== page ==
Aerospace structures manufacturer Spirit AeroSystems Holdings ( SPR -2.23% ) has worked out a long-term agreement with Boeing ( BA -1.92% ) establishing pricing and capital investment terms with its most important customer and resolving claims related to manufacturing delays.
The deal provides Spirit with much-needed certainty as it looks to invest in its operations, and removes a potential investor worry about the company after a difficult 2018.
Spirit, a onetime wholly owned subsidiary of Boeing, makes about 70% of the fuselage for Boeing's hot-selling 737 aircraft as well as key components of the 767, 777, and 787 Dreamliner. The long-term agreement sets pricing terms for all models "well into the next decade," including 737 pricing based on production rates above and below current levels.
It also outlines investments for tooling and capital for certain 737 rate increases and calls for the companies to work together to reduce costs for the 777X and 787 Dreamliner. Spirit CEO Tom Gentile in a statement said that with this new agreement, "we expect price to exceed cost eventually on the 787 program."
Post-deal Gentile said Spirit is targeting 7% to 9% conversion of revenue to free cash flow.
Boeing had unfinished 737s piling up at its Renton, Washington, assembly plant last summer in part because of engine manufacturing delays but also due to Spirit's issues delivering fuselages on time and in the right order. Spirit in November said that those delays were largely in the past, but claims surrounding them had remained unresolved until now.
Locking in business
Some elements of the agreement involve reshuffling the timing of payments, and the deal does require Spirit to resume repayments of 787 advances in 2021. Spirit also is locked into an unfavorable pricing structure on the 787 through the next few years.
But the company does gain clarity on pricing for some of its most important contracts through 2030, and removes potential uncertainty surrounding Boeing's ever-changing 737 production plan. And prior to this agreement it was unclear whether Boeing, which has been aggressively expanding into areas historically dominated by suppliers, was interested in continuing to grow its relationship with Spirit.
Boeing is also nearing a decision on launching a new midsize airplane, and Spirit plans to bid for the fuselage work. Given the close relationship between the two companies, Spirit appears the favorite to win that new business, which would create a steady flow of income over the long term but could eat into margins in the years to come due to start-up expenses.
Acquisition still in the works
Perhaps just as important is that Boeing will consent to Spirit's planned $650 million acquisition of Asco Industries. Spirit announced the deal last May and initially hoped to close the purchase by year's end, but the company in October temporarily withdrew the proposal from consideration by European regulators after hitting a snag.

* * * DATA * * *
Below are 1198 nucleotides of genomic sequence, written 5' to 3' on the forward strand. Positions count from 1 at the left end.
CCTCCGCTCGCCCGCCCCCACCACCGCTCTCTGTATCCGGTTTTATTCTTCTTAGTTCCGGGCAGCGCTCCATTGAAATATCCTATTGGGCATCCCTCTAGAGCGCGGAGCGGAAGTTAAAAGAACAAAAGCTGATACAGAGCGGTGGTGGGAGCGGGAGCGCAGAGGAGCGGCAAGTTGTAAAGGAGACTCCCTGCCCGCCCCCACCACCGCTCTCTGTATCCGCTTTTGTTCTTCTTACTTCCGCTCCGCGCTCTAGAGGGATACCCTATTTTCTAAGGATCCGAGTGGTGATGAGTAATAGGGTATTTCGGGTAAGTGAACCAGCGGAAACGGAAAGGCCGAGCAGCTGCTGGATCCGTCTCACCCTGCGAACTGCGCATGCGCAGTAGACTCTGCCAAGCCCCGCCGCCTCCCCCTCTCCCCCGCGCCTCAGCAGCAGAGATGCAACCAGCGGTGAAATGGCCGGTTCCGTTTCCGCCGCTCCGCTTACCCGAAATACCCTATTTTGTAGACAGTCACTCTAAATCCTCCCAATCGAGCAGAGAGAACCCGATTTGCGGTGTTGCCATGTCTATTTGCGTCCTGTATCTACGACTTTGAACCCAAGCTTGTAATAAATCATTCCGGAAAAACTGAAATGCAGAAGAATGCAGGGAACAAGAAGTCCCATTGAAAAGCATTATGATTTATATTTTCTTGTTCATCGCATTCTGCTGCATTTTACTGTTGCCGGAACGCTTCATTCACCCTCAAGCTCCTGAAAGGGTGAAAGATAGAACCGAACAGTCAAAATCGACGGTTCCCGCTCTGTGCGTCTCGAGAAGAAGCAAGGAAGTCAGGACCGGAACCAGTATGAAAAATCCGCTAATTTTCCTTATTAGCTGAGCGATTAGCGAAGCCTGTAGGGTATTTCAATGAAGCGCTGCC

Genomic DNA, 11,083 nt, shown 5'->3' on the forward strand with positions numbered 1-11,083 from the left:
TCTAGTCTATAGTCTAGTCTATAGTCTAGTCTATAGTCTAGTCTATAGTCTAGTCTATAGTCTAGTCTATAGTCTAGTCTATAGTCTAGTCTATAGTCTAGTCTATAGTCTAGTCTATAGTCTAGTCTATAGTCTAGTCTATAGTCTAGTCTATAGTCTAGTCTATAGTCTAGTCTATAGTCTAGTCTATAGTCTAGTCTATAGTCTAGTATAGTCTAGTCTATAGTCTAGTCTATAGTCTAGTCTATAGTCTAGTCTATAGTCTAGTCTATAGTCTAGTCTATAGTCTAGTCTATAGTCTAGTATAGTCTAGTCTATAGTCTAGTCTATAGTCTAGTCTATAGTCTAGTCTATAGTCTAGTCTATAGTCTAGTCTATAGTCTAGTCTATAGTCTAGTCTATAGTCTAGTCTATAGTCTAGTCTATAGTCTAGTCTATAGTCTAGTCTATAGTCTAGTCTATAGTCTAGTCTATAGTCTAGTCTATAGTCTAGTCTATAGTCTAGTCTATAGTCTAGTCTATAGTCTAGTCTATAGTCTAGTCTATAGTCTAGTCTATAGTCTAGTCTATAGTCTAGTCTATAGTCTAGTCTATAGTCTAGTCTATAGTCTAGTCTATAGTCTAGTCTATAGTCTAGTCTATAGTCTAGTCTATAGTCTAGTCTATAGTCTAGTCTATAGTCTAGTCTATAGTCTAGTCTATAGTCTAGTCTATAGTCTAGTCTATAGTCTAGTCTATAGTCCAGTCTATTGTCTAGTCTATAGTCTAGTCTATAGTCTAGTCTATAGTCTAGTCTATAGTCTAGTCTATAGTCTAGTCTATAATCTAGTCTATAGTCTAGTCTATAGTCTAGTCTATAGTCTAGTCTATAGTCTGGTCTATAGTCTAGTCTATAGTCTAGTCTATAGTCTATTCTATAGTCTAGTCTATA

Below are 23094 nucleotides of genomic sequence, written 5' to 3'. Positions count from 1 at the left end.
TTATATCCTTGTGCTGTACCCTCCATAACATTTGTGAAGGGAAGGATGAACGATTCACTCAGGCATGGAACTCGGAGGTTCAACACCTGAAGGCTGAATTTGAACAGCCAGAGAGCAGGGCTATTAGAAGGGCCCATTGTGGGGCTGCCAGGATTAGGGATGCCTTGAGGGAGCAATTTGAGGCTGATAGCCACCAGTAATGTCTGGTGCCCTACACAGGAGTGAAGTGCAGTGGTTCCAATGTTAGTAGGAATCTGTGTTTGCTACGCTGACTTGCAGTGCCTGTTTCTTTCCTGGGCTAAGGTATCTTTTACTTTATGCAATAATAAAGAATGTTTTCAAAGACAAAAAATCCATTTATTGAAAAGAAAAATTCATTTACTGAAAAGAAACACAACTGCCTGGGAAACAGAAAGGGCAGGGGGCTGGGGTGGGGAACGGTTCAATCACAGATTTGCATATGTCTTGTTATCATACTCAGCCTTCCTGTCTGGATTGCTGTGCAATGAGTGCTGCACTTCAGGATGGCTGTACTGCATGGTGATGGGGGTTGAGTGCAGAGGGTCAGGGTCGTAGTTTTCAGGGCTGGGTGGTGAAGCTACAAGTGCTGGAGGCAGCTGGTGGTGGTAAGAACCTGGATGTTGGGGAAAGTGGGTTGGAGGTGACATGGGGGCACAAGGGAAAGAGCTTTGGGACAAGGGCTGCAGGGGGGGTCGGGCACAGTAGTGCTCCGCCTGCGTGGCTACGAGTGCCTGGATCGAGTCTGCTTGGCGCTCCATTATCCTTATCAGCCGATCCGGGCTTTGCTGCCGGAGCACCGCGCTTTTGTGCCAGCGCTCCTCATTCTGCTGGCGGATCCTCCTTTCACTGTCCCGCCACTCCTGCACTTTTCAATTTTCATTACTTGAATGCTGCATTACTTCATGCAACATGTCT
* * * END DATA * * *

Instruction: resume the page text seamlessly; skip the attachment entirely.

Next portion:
The Asco deal is key to Spirit's long-term strategy to reduce its reliance on Boeing, which still accounts for nearly three-quarters of Spirit revenue 13 years after Spirit gained its independence. Asco supplies wing structures, mechanical assemblies, and other components to a range of Airbus and Boeing platforms, as well as the F-35 fighter and other military aircraft. It generates about $400 million in sales annually.
At the time the Asco deal was announced, Gentile said the target generates about half of its revenue from Airbus and an additional 30% from other non-Boeing customers, and that the purchase would provide better balance to Spirit. It should also help growth rates, as Spirit execs expect Asco to grow by 10% to 12% annually over the next few years.
While Boeing wasn't the reason for the European antitrust delay, the backing of a major customer should help ease the approval process. Spirit hopes to close the deal by the end of the current quarter.
One less worry
Spirit AeroSystems today trades at about 9.4 times forward earnings, well below industry leader TransDigm Group (19.7x) and aerospace-heavy United Technologies (13x). The discount is in part due to its lackluster delivery performance in 2018, but with each passing month it appears those issues are also behind it.
There are still risks involved, including a planned CFO transition, the challenge of integrating Asco, and the chance that as Boeing increases 737 production, Spirit might trip up again. But one huge overhang to the stock, concern about Spirit's long-term relationship with Boeing, has now been addressed with this new agreement.
With Boeing on board, Spirit's success increasingly comes down to how it executes over the quarters to come, and I've liked what I have seen so far from Gentile and his team. Right now I still prefer TransDigm, which despite its higher valuation has a concentration of proprietary products that are hard to commoditize, or even Boeing itself, but I'll be watching Spirit closely in the months to come.
Check out the latest Spirit Aero earnings call transcript.